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Posted 07 March 2013 - 20:16

That was before any plans to test GP2. And what would be the point of driving a GP2 car for as many teams as he did (completely different than an F1 car), if he had no intention of shopping around for the best chance at a race seat?


Yeah, I fully agree with you. Hopefully he find a budget for GP2.

#1046 Vibe

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Posted 09 March 2013 - 20:49

I am a fresh F1 fan,2012 season was the first I actively followed and fell in love with the sport.Therefore I have tons of stupid questions as I mostly don't understand the technical stuff.Commentators don't focus on that at all here,so I had nowhere to learn this stuff and I'm burning to know.Let's begin...

1) Difference between pull-rod and push-rod

2) What exactly is the diffuser on the car(and explain Red Bull's blown diffuser)

3) Double DRS/Passive DRS

4) What is this on top of the car and what does it do?

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#1047 Ross Stonefeld

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Posted 09 March 2013 - 21:00

1. It's the bit of the suspension that pushes the damper. If it's low on the wheel and high on the car it's a push rod, because you're pushing up on it to move the springs and dampers. If it mounts to the car lower than the point where it mounts on the wheel it's a pullrod. Pullrod usually means you can get the springs and dampers lower in the front of the car which is better for the center of gravity. But it can take longer to make setup changes in practice because it's not as easy to get to with tools.

2. It's just part of the aerodynamics really. You create downforce through differences in air pressure(this is really oversimplified) and the diffuser does the same thing as the rear wing, but in a slightly different way because it's interacting with the air that is running close to the ground. Exhaust blown diffusers are normal diffusers really. They just run the exhaust gas over them to help speed up the airflow in that section, and the difference in speed above/below helps make the downforce. So adding the exhaust gas is kind of like adding to the car speed, it's making the air in that area flow quicker.

3. Active DRS is the flappy wing you see moving around. Passive DRS uses ducting and air pressure at different speeds to stall the wing. Even though the wing is still pushing through the air, if they can make it have less downforce it has less drag. And you want this at top speed, not in the corners. So you use your ducting so that at say, over 175mph as the air pressure builds in the tubes it suddenly flows down a second tube(or not flow, or whatever it's designed to do) and that disrupts the air hitting the rear wing.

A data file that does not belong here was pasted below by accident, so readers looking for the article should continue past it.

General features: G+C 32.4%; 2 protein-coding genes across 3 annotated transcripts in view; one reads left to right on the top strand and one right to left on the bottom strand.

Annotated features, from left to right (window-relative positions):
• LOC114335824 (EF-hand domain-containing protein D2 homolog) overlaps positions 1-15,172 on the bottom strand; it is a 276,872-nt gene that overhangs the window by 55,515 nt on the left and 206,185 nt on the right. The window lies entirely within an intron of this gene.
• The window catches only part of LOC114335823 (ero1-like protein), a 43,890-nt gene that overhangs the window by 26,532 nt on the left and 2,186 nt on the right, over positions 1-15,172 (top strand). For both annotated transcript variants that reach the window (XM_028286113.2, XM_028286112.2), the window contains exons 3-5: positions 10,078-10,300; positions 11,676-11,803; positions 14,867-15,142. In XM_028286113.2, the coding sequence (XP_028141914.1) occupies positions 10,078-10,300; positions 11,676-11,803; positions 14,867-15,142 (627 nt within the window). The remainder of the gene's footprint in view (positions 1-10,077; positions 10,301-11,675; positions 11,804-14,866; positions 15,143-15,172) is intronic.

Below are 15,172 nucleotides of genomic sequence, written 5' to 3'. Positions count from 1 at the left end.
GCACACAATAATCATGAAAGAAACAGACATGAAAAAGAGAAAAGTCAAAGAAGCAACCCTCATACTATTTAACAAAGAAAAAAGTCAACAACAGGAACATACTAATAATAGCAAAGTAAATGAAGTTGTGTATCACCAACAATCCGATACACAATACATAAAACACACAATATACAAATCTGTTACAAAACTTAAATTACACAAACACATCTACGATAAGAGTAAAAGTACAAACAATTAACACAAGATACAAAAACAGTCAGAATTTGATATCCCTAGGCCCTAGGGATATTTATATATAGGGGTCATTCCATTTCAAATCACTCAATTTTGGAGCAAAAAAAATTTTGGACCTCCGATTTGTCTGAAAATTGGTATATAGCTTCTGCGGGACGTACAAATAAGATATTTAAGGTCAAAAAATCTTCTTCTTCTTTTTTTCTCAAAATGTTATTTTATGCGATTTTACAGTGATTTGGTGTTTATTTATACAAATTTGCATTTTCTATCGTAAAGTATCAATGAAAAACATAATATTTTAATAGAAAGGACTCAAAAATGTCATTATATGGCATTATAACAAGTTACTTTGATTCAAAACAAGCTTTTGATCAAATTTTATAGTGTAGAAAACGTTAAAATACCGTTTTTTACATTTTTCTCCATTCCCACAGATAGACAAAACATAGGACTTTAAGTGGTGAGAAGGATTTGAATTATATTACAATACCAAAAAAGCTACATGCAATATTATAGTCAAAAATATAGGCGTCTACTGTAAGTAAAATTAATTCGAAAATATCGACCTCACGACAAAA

*A really good way to try to visualise some of this stuff is to turn your kitchen sink on, and have the water flow into a corner or the bit on the side. You'll see different speeds of water flow as it sloshes around the sink into the drain. You'll see high speed water flow, medium speed, and boundary layers. Just dip the tip of your finger into a part of it and watch how it changes the water moving around and its speed.

**Or just look at an F1 car driving in heavy rain, the spray shows you a lot of what's going on with modern aerodynamics.

4. It's an air speed sensor, like on an airplane. The one at the very very top of the black bit is out in 'clean air' so gives them a 100% accurate airspeed recording that isn't affected by the turbulence and other things flowing off the front wing and front tires.

#1048 Vibe

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Posted 09 March 2013 - 21:13

That has been more than helpful actually,thanks a lot.Very well explained,my previous googling attempts usually left me even more confused.

Also,about the DRS,you didn't say anything about Double DRS.Is it the same thing as Passive DRS?I heard the term Double DRS much more often during the second part of last season,this year Passive DRS is usually mentioned so I'm not sure whether it's just renamed now or is it a whole new concept.

Edited by Vibe, 09 March 2013 - 21:16.


#1049 Ross Stonefeld

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Posted 09 March 2013 - 21:29

Double DRS is a form of passive DRS, but I think to qualify as double it needs to stall the front wing too?

#1050 okochajj

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Posted 09 March 2013 - 21:34

yeah , that is what Double DRS do , it stalls the front wing along with the rearwing when the drivers activates the Usual DRS